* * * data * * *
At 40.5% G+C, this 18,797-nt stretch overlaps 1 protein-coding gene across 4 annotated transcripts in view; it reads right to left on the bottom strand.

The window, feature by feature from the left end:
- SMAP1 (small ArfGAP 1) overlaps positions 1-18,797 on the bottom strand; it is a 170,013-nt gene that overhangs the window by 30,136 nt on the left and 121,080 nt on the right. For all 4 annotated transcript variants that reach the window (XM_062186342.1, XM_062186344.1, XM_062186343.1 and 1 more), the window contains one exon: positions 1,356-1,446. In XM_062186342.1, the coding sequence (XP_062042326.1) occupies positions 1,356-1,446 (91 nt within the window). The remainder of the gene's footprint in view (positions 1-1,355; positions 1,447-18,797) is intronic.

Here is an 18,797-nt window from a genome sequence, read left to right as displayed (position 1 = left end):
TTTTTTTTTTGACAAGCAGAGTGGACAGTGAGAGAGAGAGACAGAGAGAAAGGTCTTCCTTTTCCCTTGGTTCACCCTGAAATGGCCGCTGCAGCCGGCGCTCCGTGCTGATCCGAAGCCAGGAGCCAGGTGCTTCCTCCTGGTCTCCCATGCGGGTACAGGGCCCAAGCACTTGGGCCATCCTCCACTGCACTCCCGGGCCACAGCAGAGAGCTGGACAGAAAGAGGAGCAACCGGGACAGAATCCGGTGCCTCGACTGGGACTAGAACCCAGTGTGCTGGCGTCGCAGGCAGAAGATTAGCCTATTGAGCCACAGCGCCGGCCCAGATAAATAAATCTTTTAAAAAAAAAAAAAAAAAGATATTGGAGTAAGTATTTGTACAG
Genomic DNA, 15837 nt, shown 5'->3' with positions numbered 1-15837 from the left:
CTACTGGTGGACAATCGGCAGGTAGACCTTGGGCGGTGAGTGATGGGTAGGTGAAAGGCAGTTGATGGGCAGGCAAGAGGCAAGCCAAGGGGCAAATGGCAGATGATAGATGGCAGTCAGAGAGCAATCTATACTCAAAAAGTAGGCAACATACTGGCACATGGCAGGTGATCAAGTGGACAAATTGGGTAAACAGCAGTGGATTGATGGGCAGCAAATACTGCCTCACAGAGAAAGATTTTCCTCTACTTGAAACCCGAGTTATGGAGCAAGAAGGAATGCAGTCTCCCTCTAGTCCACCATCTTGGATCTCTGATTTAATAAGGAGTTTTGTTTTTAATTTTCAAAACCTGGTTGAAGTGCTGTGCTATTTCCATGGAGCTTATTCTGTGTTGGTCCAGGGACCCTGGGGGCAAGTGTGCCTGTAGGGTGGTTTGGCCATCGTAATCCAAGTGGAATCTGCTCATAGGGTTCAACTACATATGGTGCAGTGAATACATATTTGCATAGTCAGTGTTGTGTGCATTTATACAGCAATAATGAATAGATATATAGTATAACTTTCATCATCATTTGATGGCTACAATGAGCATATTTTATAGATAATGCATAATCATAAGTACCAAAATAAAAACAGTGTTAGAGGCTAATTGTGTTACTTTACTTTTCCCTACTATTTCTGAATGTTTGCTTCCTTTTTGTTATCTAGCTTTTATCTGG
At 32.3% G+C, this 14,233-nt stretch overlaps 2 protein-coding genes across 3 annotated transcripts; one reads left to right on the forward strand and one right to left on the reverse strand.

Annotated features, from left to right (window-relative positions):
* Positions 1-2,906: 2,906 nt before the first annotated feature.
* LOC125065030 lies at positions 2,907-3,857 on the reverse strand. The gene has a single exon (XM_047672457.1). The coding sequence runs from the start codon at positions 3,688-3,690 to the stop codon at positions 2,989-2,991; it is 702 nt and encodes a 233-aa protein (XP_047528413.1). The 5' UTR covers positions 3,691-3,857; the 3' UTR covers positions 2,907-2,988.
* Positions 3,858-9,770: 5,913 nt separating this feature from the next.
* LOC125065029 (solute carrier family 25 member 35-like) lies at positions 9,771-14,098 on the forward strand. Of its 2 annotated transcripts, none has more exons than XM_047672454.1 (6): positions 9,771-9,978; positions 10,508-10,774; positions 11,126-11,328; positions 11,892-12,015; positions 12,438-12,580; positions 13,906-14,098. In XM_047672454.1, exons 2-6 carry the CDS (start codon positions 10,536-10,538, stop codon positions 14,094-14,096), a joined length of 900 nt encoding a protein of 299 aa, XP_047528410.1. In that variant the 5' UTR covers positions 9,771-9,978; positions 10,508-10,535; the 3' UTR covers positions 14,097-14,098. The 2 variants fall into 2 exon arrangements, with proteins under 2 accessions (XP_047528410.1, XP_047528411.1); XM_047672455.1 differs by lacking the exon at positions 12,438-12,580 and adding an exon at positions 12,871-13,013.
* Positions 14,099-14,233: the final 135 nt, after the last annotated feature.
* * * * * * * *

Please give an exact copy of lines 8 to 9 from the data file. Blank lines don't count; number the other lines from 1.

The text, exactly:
At 32.3% G+C, this 14,233-nt stretch overlaps 2 protein-coding genes across 3 annotated transcripts; one reads left to right on the forward strand and one right to left on the reverse strand.

Annotated features, from left to right (window-relative positions):